Five years ago, Oprah Winfrey hung up her crown as the greatest daytime host ever to assume the full-time CEO role of her then fledgling network. The Oprah Winfrey Network better known as OWN, a 50-50 partnership between Harpo Productions and Discovery Communications, was suppose to allow Oprah’s rabid fan base to transition from just a few hours of her a day to twenty four hours of programming laid out by the queen of television. You know when they say be careful of what you ask for? This became the question Ms. Winfrey had to be asking herself in the first few years of the new network. Filling twenty four hours of programming versus a few hours proved to be as expected quite a mountainous task. There was shakeup at the network not even one year into its debut as Discovery Communications flexed its muscle in the partnership influencing some changes in leadership. It has helped, but is OWN missing a chance to be a transformative platform for women that can also be a financial juggernaut?


Filling twenty four hours of quality programming for women actually should not be that complicated. Unfortunately, OWN has reduced women’s interest to a version of Lifetime “light”, Tyler Perry shows, Dr. Phil episodes, and now that Oprah has a ten percent ownership in Weight Watchers International expect viewers to get a full barrage of subtle (or not) hints at body shaming. This new formula has certainly paid off for the network with the most successful quarter in the network’s history coming in the first quarter of 2015. Maybe the expectation that OWN could be much more than it is is unrealistic, but this unimaginative content is not reflective of the myriad of interest that anyone who is a woman or knows a woman has. And it is that very lack of imagination that will keep OWN as a marginal television station and investment for Discovery Communications who may eventually decide to jettison the partnership and financially costing Ms. Winfrey dearly. So what should be done?

The most profitable live television events right now that can not be DVR’d is sports programming, which is why media companies are paying billions to have the licensing rights to the NFL and other live television events in the moment. Sports is an acute missing piece of the OWN programming puzzle, especially when it comes to the NFL where women are the fastest growing demographic fan base. Now, nobody needs to kid themselves that OWN, Discovery, or Ms. Winfrey personally can afford to buy licensing rights to prime NFL games. Disney, a company ten times the size of Discovery Communications and owner of ESPN, pays the NFL almost $2 billion annually just to show NFL games. That being said, where is the “Sportscenter” for women on OWN? Gone are the days where women just sat next to their boyfriend or husband and watched the game. Today, women are as knowledgeable if not more about the game and those who are not are interested in knowing more. A NFL show hosted by women for women could easily take up one or two hours everyday on the network. There are a plethora of women football gurus on social media with devout followings like Lizz Robbins (Lizzs_Lockeroom) with almost 30 000 followers. She tweets about everything from the NFL, NBA, MLB, and even NHL covering a plethora of women demographics that advertisers would love. Never mind it may make the NFL come advertising with OWN instead of the other way around. Secondly, live women’s sporting events often are given the second hand treatment by both men (and women) sporting fans. The WNBA needs more exposure and OWN could offer the league prime time spots. Every professional sport women participate in like the LPGA and WTA could benefit from time on OWN and OWN could benefit from their content. Now, instead of fathers and sons rooting on their favorite athlete it could be mothers and daughters cheering on Serena Williams or Skylar Diggins. You know ESPN’s 30 for 30? What about producing one of those on “Babe” Zaharias, the multi-sport start of the early twentieth century that showed many that women loved to get down and dirty and compete just like her male counterparts. Again, a women-centric view that speaks to not only women’s interest, but highlights women’s participation that is so often overlooked in mainstream media.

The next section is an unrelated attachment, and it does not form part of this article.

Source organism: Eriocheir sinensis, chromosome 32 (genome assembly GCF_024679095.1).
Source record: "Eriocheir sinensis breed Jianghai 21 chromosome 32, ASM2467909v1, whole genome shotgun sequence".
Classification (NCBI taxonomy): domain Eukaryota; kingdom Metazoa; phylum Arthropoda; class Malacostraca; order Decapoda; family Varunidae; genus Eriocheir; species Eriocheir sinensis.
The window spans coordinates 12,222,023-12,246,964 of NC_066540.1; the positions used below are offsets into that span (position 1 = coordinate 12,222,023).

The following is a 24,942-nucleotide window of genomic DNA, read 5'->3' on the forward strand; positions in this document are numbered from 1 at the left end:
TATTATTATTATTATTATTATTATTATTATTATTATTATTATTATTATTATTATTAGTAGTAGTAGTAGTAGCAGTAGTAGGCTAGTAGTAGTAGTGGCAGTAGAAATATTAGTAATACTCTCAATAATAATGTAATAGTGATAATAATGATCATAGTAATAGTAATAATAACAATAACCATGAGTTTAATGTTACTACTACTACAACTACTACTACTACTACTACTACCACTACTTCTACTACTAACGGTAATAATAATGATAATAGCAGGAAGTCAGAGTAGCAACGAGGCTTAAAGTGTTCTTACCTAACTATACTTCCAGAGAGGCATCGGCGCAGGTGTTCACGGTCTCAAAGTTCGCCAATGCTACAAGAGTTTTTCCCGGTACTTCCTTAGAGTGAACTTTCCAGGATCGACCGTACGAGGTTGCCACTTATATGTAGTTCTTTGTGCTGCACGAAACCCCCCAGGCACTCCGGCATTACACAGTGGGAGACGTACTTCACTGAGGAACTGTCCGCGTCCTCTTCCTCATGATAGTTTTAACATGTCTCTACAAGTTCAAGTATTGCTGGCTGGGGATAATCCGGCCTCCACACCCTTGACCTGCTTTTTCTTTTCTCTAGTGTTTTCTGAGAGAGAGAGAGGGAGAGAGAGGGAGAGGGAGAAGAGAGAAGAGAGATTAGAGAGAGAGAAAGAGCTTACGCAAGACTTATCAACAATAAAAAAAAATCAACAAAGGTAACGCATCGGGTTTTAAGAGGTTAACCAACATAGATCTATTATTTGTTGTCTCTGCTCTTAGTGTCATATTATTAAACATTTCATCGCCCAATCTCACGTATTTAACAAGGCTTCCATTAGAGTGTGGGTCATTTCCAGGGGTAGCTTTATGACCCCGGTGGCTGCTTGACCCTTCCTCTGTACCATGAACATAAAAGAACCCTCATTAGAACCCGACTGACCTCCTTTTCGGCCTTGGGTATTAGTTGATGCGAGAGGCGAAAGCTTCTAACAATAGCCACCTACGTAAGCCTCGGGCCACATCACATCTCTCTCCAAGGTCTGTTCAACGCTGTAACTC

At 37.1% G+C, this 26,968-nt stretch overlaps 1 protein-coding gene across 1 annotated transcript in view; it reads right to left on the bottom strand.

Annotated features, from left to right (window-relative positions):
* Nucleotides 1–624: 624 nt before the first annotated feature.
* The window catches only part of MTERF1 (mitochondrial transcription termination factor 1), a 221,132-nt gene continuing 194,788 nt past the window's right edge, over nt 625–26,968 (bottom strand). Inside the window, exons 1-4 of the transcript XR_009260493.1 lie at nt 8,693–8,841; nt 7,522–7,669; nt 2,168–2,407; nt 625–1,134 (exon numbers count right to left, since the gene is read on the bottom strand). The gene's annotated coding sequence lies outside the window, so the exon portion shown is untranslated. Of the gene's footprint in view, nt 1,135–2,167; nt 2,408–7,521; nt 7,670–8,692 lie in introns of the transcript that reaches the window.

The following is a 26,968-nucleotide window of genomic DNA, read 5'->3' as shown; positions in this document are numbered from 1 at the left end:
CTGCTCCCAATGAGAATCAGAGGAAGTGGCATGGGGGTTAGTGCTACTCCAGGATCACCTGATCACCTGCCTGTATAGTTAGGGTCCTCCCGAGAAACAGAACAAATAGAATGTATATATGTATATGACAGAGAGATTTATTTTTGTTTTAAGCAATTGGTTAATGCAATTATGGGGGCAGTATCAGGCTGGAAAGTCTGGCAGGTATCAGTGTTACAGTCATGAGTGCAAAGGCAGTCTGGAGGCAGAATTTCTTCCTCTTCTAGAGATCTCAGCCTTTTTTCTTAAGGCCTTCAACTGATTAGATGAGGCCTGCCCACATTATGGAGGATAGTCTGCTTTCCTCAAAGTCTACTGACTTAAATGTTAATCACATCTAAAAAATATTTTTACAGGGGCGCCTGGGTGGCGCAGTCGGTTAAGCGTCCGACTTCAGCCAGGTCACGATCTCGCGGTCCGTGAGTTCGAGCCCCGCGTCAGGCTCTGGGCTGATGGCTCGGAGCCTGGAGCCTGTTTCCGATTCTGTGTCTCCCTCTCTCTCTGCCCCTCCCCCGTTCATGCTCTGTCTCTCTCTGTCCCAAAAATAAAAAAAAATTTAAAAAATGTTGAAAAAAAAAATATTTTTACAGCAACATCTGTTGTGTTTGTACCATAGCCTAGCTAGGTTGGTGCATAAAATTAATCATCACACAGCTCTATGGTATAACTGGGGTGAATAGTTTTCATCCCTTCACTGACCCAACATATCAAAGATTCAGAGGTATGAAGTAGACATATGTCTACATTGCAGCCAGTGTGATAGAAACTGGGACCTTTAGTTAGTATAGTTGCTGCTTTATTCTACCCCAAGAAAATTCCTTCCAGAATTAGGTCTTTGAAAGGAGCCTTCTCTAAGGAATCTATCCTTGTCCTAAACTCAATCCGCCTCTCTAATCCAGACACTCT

Beyond sports, there is a treasure trove of other possibilities. A show on technology that features Reshma Saujani, founder of Girls Who Code, and Kimberly Bryant, founder of Black Girls Code, could highlight news on the latest in women’s work and innovation in the field. A political show with both liberal and conservative views featuring the recently released MSNBC host Melissa Harris-Perry and Christina Sommers, respectively. Apart or together they would certainly generate fireworks, ratings, and revenue with both having very strong social media followings. And given women’s increased economic importance to both their household and the nation, a myriad of shows such as financial and investment news featuring Mellody Hobson, president of Ariel Investments in Chicago, or a complete show dedicated to women entrepreneurs who are now responsible for 3 out of every 5 new businesses (see above) started in the United States. The Federal Reserve, arguably the world’s most powerful bank, is led by a woman. The next president of the United States of America maybe a woman. Countless countries around the world are already headed by women. Again, the possibilities for meaningful, substantive, and profitable content are endless because women’s interest are as vast as the land and sea.

It is hard to know whether OWN is actually being held back by its relationship with Discovery Communications, which may have a formula it believes works for women’s programming. The problem is that programming model is outdated. Gone are the days where the belief was that women only want to watch soap operas and eat chocolate. There is an opportunity for OWN to be a trailblazer in reflecting the new reality and profit handsomely from doing so. Women’s importance is no longer behind closed doors, but in the forefront of every aspect of our society today. It is time that mediums, especially ones that are visual and have the ability to impact future generations of girls reflect the new world. The leadership at OWN must realize that being at the vanguard of this will be what ensures its success (and profitability) and not doing so will ultimately doom it to the dustbin. After all, this is business.